Founded 1964 by Gonville and Caius College, St John’s College and Trinity College.
Named after the Darwin Family.
Sister College – Wolfson College Oxford.
Men and Women – Postgraduate only 594.
Darwin is a relatively modern college that was surprisingly able to secure itself a beautiful spot on the Cam next to the Mill Pond. The river throws a loop that meanders through the grounds forming two small islands that can be booked for social functions by members in the warmer weather. For a small fee, students can join the Darwin punt club gaining access to the college’s five punts and several kayaks throughout the year. This compact site is an attractive 5-minute, meadow walk, from the city ...view middle of the document...
The college has built a solid reputation, with the annual ‘Darwin Lectures’, where leading academic figures are invited to give different perspectives, relating to their specialist fields, usually in the arts and sciences.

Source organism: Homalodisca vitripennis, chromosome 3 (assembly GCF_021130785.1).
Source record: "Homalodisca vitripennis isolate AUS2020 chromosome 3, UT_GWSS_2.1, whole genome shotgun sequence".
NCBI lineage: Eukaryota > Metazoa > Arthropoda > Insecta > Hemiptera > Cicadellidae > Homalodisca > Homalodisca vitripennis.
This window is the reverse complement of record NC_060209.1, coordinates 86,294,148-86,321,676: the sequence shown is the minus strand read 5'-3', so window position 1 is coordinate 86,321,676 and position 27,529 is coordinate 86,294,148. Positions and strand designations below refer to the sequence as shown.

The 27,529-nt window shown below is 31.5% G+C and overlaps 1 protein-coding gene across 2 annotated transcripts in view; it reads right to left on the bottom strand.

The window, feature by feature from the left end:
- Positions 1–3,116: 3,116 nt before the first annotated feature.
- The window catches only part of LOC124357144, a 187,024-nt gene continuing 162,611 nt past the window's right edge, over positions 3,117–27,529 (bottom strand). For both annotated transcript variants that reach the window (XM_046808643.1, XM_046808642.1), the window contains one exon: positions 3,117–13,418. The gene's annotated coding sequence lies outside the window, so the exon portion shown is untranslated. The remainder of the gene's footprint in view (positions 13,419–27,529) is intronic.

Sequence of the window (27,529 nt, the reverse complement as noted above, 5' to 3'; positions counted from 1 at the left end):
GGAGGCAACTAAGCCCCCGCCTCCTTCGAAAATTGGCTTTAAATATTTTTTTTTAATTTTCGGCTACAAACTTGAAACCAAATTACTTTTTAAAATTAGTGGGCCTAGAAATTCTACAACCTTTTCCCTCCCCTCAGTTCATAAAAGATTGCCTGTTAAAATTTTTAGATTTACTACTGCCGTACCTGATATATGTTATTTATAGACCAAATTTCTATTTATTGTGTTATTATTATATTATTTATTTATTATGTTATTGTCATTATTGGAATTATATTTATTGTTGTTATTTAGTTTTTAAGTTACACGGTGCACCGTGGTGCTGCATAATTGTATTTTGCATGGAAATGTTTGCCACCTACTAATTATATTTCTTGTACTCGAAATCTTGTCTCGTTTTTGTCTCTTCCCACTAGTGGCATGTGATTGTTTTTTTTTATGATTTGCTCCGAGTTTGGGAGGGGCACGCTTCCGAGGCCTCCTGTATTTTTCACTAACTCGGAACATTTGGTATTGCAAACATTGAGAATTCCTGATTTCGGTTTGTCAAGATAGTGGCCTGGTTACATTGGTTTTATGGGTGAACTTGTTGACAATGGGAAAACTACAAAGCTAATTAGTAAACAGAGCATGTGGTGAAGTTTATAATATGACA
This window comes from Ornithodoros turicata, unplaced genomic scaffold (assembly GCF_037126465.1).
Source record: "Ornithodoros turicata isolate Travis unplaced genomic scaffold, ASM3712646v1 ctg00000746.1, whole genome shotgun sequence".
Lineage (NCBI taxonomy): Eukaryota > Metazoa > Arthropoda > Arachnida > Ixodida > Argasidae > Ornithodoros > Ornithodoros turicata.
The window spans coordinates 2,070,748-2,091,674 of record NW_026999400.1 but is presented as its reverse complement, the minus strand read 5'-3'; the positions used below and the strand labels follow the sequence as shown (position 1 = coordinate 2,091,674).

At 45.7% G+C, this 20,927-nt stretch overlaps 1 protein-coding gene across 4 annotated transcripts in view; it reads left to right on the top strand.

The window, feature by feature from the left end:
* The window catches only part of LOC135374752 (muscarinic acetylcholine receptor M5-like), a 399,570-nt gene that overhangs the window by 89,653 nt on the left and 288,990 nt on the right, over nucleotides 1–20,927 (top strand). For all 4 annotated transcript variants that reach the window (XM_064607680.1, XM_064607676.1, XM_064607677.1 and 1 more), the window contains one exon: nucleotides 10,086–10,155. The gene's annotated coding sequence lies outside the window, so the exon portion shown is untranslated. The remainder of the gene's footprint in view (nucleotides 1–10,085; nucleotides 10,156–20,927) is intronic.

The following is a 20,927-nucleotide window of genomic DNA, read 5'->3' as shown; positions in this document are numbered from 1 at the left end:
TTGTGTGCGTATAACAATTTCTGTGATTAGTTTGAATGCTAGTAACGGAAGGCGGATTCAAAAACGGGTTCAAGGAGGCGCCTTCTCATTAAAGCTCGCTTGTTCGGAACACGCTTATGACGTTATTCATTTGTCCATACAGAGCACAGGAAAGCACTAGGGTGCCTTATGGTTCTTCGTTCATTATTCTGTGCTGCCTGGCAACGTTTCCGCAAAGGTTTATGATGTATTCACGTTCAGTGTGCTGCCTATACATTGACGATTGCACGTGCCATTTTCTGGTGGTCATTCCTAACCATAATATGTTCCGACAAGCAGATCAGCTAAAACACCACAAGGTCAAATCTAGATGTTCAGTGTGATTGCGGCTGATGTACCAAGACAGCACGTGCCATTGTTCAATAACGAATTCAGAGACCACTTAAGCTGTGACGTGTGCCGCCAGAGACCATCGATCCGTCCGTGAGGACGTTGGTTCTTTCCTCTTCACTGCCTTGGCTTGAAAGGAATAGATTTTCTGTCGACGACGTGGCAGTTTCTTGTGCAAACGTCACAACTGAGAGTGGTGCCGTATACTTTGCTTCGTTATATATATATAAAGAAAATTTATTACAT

Sir George Darwin was Professor of Astronomy at the university from 1883 and had purchased Newnham Grange in 1885 as the family home. George was the grandson of Charles Darwin, famous for the Theory of Natural Selection. The Grange dates from 1793 and used to be the home of a wealthy local coal and grain merchant, Patrick Beals. Sir George made many changes before the property came to his son, who died in 1962. The surviving family members were receptive and supportive to the idea of turning the building into a college and decided to sell, suggesting the name of the institution to which the founders readily agreed. Various family portraits are loaned to the college and can still be found hanging on the walls. Darwin family member, Gwent Raverat, wrote a lovingly romantic description of what life was like at the Grange in her evocative book ‘Period Piece: A Cambridge Childhood’ published in 1952, in which she describes horse-drawn trams and lamplighters.
In 1966 Darwin acquired a 19th century house, situated close by, known as the ‘Hermitage’, from St John’s College’ previously leased as temporary accommodation by the fledgling New Hall (now Murray Edwards College) who had since left for purpose built facilities. New additions were fitted around this existing stock and included the Octagonal Hall (1970) and a three storey brick linking structure, the Rayne...